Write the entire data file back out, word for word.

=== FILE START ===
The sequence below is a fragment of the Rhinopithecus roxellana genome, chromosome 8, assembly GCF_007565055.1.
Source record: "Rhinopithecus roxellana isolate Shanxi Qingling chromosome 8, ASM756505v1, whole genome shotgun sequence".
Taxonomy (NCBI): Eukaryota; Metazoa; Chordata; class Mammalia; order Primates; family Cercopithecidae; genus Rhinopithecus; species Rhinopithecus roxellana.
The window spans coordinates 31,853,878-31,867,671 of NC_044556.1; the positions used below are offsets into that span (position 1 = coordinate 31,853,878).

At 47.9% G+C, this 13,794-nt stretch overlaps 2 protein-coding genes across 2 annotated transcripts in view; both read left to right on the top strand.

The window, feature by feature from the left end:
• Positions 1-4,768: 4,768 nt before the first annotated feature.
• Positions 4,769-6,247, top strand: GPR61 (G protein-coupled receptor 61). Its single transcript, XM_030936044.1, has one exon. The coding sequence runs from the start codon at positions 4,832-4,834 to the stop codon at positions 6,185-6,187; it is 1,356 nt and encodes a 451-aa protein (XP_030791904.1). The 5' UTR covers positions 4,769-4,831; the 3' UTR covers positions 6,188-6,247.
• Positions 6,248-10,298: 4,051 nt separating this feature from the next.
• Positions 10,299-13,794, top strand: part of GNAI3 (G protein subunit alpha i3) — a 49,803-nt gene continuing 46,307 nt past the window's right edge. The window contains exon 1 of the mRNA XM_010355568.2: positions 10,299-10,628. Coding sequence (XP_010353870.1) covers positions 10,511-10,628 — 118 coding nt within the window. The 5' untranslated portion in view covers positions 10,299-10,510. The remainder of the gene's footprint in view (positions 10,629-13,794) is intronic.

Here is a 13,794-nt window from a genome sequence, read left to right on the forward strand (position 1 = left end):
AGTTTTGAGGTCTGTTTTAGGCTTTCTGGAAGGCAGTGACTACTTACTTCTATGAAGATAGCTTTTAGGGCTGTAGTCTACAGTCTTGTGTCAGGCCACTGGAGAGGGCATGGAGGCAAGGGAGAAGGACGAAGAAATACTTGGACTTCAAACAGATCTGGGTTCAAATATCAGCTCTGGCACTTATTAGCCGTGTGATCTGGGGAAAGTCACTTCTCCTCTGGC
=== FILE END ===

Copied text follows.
The sequence below is a fragment of the Rhinopithecus roxellana genome, chromosome 8, assembly GCF_007565055.1.
Source record: "Rhinopithecus roxellana isolate Shanxi Qingling chromosome 8, ASM756505v1, whole genome shotgun sequence".
Taxonomy (NCBI): Eukaryota; Metazoa; Chordata; class Mammalia; order Primates; family Cercopithecidae; genus Rhinopithecus; species Rhinopithecus roxellana.
The window spans coordinates 31,853,878-31,867,671 of NC_044556.1; the positions used below are offsets into that span (position 1 = coordinate 31,853,878).

At 47.9% G+C, this 13,794-nt stretch overlaps 2 protein-coding genes across 2 annotated transcripts in view; both read left to right on the top strand.

The window, feature by feature from the left end:
• Positions 1-4,768: 4,768 nt before the first annotated feature.
• Positions 4,769-6,247, top strand: GPR61 (G protein-coupled receptor 61). Its single transcript, XM_030936044.1, has one exon. The coding sequence runs from the start codon at positions 4,832-4,834 to the stop codon at positions 6,185-6,187; it is 1,356 nt and encodes a 451-aa protein (XP_030791904.1). The 5' UTR covers positions 4,769-4,831; the 3' UTR covers positions 6,188-6,247.
• Positions 6,248-10,298: 4,051 nt separating this feature from the next.
• Positions 10,299-13,794, top strand: part of GNAI3 (G protein subunit alpha i3) — a 49,803-nt gene continuing 46,307 nt past the window's right edge. The window contains exon 1 of the mRNA XM_010355568.2: positions 10,299-10,628. Coding sequence (XP_010353870.1) covers positions 10,511-10,628 — 118 coding nt within the window. The 5' untranslated portion in view covers positions 10,299-10,510. The remainder of the gene's footprint in view (positions 10,629-13,794) is intronic.

Here is a 13,794-nt window from a genome sequence, read left to right on the forward strand (position 1 = left end):
AGTTTTGAGGTCTGTTTTAGGCTTTCTGGAAGGCAGTGACTACTTACTTCTATGAAGATAGCTTTTAGGGCTGTAGTCTACAGTCTTGTGTCAGGCCACTGGAGAGGGCATGGAGGCAAGGGAGAAGGACGAAGAAATACTTGGACTTCAAACAGATCTGGGTTCAAATATCAGCTCTGGCACTTATTAGCCGTGTGATCTGGGGAAAGTCACTTCTCCTCTGGC